An overheard conversation at the 2015 Labour conference:
"Wow, Jeremy got an incredible reception. It was amazing. I've never seen anything like it!"
"...So this is your first conference then?"
The main event is extremely slickly run. No lulls, hiatuses or pauses. Which is pretty impressive, because on more than one occasion, I left a fringe meeting featuring someone was due on stage, and by the time I’d got to the main hall, they were already on stage.
The ‘refreshments’ symbol on many events is misleading. It may only mean water or instant coffee. If there were sandwiches, by the time you will arrive they will have been snaffled. But if you do want food, Progress have the best.
The main area in which it resembled a Doctor Who convention was in the amount of time spent wandering around a hotel and queuing to get in. If politics is showbiz for ugly people, I’m not what that makes the people who go to a politics convention...
In terms of giving the appearance (and for all I know, the correct impression) of Labour being united, the conference was a success. I can completely understand why Liz, Chuka, Tristram and company decided to skip the Leader’s speech – they would’ve spent the whole speech with twenty cameras jammed up their nostrils like Oscar losers, being scrutinized as to whether they clapped and stood up or not. They would be distractions.
Try to avoid seeing the same politician twice. It’s like the Edinburgh festival. Even if it’s a completely different event, if you see the same comedian, they will do the same act. The same applies here. Even if the topic is entirely different, each politician has their area of expertise, their special bee in their bonnet which they will give an airing at every opportunity. Plus, it makes you feel like you are stalking them, which is awkward.
I’ve mentioned elsewhere that I think it was a mistake for some delegates to be allowed to get on stage more than once, and that the only rowdiness in Labour comes the left. The only signs of belligerence and rowdiness I saw were on stage, coming from Trade Unionists mostly. The triumphalism of ‘Now we’ve got our party back’ is not in the spirit of inclusivity.
Seeing the NUT stand reminded me, when I was about 8 or 9, that Doug McAvoy of the NUT once came to our house and I played Lego with him. You see – I’ve always had a very constructive relationship with the unions.
As soon as someone says they don’t need snappy slogans you can be sure the next thing they say will be a snappy slogan. The spirit of inclusivity. Radical and credible. Politics is broken. An appetite for change. The housing we so desperately need.
If you’re making a speech and have nothing to say, either spend five minutes talking about how awful the Tories are or go to the Wikipedia entries for Kier Hardie, Nye Bevan and Clement Attlee. I find Tory-bashing and history lessons equally tedious, god knows what the viewers at home make of them. You have an opportunity to put across our alternative prospectus, to make a case for Labour – don’t squander it.
For god’s sake don’t try to be funny. Particularly if you are Gloria de Piero, Labour’s answer to Sarah Teather.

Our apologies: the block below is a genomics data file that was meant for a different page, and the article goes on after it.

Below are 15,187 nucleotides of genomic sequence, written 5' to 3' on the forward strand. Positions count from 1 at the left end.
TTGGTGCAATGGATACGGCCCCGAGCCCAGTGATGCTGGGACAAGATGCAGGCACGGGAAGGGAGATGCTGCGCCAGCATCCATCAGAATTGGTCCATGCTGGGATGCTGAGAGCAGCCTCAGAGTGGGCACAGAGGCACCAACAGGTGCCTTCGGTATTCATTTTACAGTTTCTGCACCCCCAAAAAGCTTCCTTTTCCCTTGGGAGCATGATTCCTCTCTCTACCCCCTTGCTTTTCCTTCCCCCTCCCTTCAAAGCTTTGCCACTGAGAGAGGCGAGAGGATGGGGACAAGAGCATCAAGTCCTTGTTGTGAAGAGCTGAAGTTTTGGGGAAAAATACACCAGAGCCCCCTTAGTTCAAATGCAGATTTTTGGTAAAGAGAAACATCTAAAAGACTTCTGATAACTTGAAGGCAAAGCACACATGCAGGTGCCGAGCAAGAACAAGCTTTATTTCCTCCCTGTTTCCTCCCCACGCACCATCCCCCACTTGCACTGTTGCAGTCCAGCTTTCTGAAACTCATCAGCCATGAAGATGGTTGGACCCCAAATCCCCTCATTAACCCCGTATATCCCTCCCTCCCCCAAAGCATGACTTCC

I wish people didn’t call the Conservatives ‘Tories’. I hate the word ‘Tories’ – because it makes us sound like name-calling, pompous jerks. I’ve met people who don’t even realise that when we say Tories we’re talking about the Conservatives. You do not call your enemy by a nickname. You use their own name against them. Heidi Alexander saying Jeremy Hunt like it’s a swearword, that’s how you do it.
I couldn’t find anyone talking about electoral reform. I think that’s because their meetings were all at 8 in the morning and I was trying to avoid Polly Toynbee (particularly first thing in the morning).
The dilemma Labour has in terms of policy right now is whether we should be making policies for the UK as it is now in 2015 or what it will be in 2020. To be fair, I think Lucy Powell is the only member of the shadow cabinet to have grasped that; that in 2020 there will probably be no comprehensives, no Local Education Authorities, and so our policy should be about what we can do then. On the other hand, obviously our policies should be offering an alternative to what the Conservatives are doing now, rather than looking like we have already accepted all the dastardly things they intend for the next half-decade. And while we’re in opposition we should have policies designed to gain support, to recruit new members and enthuse existing ones. But TBH I think most of our policies, like rail and royal mail nationalisation, will be impractical or irrelevant by 2020. And in some meetings, and some speeches, I got the strong sense that these weren’t policies for the future, but policies that the speaker thinks we should have had in May 2015, or May 2010, or even May 1997 (where it all went wrong according to some).
As I said elsewhere, I think one silver lining about Jeremy Corbyn winning is that our leader’s policies are virtually indistinguishable from the Greens (red and green are very similar if you’re colourblind) and this gives us a great opportunity to co-operate with them. If it was down to me we’d field joint candidates, and have electoral pacts – but that would only lead to us getting more MPs so what do I know? The same applies to the Lib Dems. Lisa Nandy, I think, is the only member of the shadow cabinet to have made – not the mental leap, but the mental very-small-hop - towards this point of view.